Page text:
In his latest column for The Athletic, Ken Rosenthal chats with five players — Max Scherzer, Daniel Murphy, Paul Goldschmidt, Jerry Blevins and Chris Iannetta — about their concerns over the proposed 20-second pitch clock and their more general thoughts on the league’s pace of play initiatives. All of the players express a willingness to change and acknowledge that they’re in favor of speeding up the game to an extent, though none voiced support of a clock. Iannetta states that the clock “fundamentally changes the way the game is played,” while Goldschmidt shares some concerns he’s heard from Double-A and Triple-A players that have played with the clock but found it to be a headache.
“In some cases, I heard of ways around the rule,” says Goldschmidt. “You could kind of gimmick it. You could slow down the game. You could step off. It wasn’t like it just forced guys to throw pitches a lot quicker. There was a lot of gray area guys weren’t comfortable with.” Both Scherzer and Blevins, meanwhile, expressed some frustration with the fact that they’re routinely on the mound ready to go but have to wait an additional 20-30 seconds for commercial breaks to end. It’s an interesting read for those who have strong feelings, one way or another, on the newest slate of proposed rule changes to the game.
A few more notes from around the league…
- It’s prospect ranking season! Baseball America rolled out their 2018 Top 100 list today, headlined by Braves outfielder Ronald Acuna in the top spot. Of course, the decision was far from easy for them, and the BA staff explained the decision process at length in a separate post for BA subscribers. As JJ Cooper, Ben Badler, Kyle Glaser, Josh Norris and Matt Eddy explain in great detail, there were feelings among the BA staff that any of Acuna, Shohei Ohtani or Vladimir Guerrero Jr. could have been the No. 1 overall prospect this season. Among the factors considered when trying to reach a consensus were the age-old position player vs. pitcher debate as well as Acuna’s proximity to the Majors relative to Guerrero.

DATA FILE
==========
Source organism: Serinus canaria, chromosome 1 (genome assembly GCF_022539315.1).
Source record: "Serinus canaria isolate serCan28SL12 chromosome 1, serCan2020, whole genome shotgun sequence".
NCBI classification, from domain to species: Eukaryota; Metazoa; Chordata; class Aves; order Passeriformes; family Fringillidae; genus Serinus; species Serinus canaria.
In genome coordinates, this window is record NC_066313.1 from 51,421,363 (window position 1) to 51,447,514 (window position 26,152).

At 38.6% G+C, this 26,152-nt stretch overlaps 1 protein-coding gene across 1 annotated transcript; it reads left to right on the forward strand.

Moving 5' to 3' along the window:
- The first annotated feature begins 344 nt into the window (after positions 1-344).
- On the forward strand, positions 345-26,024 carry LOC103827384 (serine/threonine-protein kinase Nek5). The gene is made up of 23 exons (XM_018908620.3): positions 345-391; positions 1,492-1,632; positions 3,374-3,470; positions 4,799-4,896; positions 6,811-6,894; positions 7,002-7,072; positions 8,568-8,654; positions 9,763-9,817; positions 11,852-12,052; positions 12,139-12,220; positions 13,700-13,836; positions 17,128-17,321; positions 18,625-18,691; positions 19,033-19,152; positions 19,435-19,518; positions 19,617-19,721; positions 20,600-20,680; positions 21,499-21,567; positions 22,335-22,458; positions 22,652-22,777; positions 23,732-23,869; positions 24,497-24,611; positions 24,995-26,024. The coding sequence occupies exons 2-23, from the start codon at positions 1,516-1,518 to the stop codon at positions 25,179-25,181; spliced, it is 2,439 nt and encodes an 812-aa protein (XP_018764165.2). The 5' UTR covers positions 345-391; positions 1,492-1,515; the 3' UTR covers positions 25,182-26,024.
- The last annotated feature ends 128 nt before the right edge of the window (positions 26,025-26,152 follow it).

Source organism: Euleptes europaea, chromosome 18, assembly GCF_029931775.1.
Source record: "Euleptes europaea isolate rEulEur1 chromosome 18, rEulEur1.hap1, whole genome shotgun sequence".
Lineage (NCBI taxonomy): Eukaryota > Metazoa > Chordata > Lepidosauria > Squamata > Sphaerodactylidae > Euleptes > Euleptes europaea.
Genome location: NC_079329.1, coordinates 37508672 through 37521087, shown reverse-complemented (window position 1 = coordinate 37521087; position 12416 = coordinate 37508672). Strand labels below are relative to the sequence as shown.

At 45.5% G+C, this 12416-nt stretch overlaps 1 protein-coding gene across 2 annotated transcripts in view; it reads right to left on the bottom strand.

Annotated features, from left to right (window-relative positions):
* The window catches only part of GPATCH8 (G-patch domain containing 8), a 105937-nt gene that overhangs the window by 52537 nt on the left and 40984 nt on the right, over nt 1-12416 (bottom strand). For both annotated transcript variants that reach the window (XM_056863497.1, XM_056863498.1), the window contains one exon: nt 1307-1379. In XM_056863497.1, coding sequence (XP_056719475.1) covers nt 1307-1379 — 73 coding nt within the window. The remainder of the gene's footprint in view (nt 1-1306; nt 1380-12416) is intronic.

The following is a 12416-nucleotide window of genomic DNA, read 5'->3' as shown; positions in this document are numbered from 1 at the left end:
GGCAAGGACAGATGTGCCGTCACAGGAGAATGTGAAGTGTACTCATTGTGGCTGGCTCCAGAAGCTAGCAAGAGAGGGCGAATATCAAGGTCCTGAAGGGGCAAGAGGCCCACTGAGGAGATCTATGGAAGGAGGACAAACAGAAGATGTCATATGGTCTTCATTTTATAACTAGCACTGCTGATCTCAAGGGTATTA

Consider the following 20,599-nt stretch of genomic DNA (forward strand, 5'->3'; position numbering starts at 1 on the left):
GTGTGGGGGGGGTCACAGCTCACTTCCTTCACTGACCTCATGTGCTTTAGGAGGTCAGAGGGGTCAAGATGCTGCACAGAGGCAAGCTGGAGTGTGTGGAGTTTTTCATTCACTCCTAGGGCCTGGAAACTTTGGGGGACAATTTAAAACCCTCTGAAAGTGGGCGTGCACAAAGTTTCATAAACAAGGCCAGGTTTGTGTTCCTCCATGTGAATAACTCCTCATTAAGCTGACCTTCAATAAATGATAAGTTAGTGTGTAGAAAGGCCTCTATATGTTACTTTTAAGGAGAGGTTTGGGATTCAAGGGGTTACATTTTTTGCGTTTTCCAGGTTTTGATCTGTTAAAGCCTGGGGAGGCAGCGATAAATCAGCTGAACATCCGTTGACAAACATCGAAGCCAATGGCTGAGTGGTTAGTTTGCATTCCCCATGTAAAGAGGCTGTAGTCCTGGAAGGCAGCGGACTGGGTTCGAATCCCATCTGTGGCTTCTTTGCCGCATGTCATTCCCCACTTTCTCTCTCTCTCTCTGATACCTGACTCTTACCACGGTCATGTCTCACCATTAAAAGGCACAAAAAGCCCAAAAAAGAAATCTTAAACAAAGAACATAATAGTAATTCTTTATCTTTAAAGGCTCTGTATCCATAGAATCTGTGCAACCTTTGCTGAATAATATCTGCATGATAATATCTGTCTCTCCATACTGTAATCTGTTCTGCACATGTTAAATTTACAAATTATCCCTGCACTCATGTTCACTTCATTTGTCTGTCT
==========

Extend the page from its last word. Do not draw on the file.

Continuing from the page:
- Meanwhile, over at ESPN, Keith Law published the first half of his Top 100 prospects today. There are several notable players that have been traded in the past year on the back half of the list, including Sandy Alcantara (whom the Marlins received as the headliner in the Marcell Ozuna swap), James Kaprielian (who went to the Athletics as part of last July’s Sonny Gray trade) and Franklin Perez and Daz Cameron (who went to the Tigers in the Justin Verlander blockbuster). Angels fans will be heartened to see four entrants on the list — Jahmai Jones, Chris Rodriguez, Brandon Marsh and Jo Adell — as their once lowly farm system begins to build back up.
- Dan Connolly of BaltimoreBaseball.com looks at the Orioles’ need for a left-handed-hitting outfielder to balance out the lineup and runs down a list of players that have “intrigued various members of the organization.” That includes Carlos Gonzalez, Melky Cabrera and Nori Aoki, according to Connolly, in addition to other names that have been recently mentioned (e.g. Jarrod Dyson). Trey Mancini and Adam Jones figure to be in the outfield regularly, but the Orioles’ hope is that they can acquire a defensively superior option to Mark Trumbo to slot into right field, thus pushing Trumbo to DH.
- In a fantastic column for the Players’ Tribune, Andrew McCutchen bids an emotional farewell to the city of Pittsburgh, which he writes “will always be home” and “will always mean everything” to him. McCutchen recounts the overwhelming experience of the standing ovation he received at the Pirates’ final home game of the season last year, as Bucs fans recognized that they may never see him in a Pirates uniform again. He also shares his experience of finding out about the trade, with credit to Neal Huntington for how he handled the process. Fans of the Pirates, Giants and baseball in general will all want to check out the column in its entirety.